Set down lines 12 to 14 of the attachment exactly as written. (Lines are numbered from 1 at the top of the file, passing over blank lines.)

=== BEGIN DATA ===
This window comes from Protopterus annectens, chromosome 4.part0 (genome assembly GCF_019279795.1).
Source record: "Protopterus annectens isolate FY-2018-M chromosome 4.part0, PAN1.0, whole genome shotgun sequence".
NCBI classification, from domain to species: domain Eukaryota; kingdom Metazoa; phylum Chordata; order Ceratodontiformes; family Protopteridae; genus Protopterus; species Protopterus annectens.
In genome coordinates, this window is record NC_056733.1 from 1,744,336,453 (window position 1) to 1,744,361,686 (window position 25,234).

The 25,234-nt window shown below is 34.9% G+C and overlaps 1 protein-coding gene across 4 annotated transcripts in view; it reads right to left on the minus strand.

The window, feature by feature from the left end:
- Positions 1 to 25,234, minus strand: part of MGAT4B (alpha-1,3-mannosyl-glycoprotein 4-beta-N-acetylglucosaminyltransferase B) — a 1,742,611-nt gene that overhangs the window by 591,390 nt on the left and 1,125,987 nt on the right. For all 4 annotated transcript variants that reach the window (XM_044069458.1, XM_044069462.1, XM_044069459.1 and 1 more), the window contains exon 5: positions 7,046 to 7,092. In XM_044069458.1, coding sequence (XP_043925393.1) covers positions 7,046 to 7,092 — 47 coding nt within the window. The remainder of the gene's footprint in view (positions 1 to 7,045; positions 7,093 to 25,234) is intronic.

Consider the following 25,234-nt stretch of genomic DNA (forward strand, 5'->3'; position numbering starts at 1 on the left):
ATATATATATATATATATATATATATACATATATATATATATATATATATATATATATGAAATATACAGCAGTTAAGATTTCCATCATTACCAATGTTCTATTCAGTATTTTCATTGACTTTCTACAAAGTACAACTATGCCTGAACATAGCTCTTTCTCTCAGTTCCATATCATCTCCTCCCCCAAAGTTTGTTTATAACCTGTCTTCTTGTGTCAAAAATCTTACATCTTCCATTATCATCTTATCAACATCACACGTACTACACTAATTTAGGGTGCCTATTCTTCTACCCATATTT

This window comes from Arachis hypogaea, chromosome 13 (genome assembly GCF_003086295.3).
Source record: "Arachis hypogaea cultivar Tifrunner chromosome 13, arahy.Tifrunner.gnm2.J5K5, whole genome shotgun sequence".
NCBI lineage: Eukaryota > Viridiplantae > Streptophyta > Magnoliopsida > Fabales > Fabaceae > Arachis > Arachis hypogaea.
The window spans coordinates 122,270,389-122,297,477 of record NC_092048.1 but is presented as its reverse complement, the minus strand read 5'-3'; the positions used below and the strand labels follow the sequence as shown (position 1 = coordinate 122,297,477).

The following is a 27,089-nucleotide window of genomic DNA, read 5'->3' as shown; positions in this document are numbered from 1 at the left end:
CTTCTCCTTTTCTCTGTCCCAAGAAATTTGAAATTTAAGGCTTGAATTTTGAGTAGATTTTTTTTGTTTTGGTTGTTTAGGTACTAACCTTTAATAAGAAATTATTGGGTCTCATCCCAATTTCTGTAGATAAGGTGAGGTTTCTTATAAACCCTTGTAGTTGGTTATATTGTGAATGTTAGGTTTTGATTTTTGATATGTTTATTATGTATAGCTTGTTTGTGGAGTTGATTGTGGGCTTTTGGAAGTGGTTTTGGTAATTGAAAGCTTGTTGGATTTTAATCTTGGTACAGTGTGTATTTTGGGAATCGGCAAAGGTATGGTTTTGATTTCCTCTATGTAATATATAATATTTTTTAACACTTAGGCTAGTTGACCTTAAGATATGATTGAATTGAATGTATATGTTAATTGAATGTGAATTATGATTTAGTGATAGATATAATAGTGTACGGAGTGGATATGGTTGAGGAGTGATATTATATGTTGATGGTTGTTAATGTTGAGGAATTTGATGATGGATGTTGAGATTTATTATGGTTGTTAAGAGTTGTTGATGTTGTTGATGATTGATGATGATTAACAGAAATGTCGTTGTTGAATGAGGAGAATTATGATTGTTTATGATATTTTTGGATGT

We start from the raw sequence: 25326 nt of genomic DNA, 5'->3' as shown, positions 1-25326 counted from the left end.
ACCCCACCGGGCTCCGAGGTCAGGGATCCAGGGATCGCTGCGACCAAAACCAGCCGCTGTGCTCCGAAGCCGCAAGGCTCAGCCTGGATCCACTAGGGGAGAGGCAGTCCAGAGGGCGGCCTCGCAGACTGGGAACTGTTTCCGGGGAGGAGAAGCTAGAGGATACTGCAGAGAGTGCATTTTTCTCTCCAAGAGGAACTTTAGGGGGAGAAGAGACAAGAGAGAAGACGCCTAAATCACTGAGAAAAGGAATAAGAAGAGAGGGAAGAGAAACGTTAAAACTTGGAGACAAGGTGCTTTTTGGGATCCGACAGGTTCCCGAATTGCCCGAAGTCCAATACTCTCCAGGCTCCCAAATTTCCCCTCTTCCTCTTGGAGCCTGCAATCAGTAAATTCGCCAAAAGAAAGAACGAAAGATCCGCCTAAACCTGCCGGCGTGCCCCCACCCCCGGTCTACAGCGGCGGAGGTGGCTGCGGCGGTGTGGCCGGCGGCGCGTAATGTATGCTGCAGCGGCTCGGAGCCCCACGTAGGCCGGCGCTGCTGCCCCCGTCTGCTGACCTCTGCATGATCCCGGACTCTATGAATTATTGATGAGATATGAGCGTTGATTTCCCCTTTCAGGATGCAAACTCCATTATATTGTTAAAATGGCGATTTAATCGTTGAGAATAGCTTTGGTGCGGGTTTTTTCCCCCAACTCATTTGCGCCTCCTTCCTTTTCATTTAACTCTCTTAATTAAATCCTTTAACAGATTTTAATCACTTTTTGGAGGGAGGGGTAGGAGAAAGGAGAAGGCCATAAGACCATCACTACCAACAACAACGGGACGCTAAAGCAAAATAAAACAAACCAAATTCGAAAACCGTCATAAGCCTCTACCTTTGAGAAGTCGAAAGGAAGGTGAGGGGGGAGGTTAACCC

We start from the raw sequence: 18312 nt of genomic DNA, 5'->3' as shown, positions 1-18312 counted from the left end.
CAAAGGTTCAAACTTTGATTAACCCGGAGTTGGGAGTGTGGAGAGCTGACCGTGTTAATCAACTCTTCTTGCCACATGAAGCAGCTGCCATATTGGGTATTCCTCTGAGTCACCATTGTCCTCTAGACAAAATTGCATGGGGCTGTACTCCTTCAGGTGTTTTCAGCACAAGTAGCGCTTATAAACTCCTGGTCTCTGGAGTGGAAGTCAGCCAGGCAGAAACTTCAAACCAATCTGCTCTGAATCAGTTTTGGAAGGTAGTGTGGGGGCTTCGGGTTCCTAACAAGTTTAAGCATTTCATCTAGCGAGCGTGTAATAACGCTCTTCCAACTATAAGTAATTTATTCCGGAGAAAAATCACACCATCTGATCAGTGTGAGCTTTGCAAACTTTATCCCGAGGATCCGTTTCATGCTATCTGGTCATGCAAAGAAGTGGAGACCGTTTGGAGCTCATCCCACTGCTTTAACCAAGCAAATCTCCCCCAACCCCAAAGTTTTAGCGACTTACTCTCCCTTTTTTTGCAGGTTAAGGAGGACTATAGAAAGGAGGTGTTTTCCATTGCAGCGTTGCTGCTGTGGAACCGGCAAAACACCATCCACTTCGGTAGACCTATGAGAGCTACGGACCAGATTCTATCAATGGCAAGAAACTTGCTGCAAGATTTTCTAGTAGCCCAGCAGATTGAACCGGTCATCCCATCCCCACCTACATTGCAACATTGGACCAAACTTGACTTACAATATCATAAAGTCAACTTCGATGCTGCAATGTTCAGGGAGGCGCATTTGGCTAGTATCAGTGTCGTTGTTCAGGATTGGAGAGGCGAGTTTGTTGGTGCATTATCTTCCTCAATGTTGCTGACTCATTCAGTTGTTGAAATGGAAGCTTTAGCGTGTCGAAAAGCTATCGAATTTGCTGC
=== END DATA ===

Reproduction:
NCBI lineage: Eukaryota > Viridiplantae > Streptophyta > Magnoliopsida > Fabales > Fabaceae > Arachis > Arachis hypogaea.
The window spans coordinates 122,270,389-122,297,477 of record NC_092048.1 but is presented as its reverse complement, the minus strand read 5'-3'; the positions used below and the strand labels follow the sequence as shown (position 1 = coordinate 122,297,477).

The following is a 27,089-nucleotide window of genomic DNA, read 5'->3' as shown; positions in this document are numbered from 1 at the left end: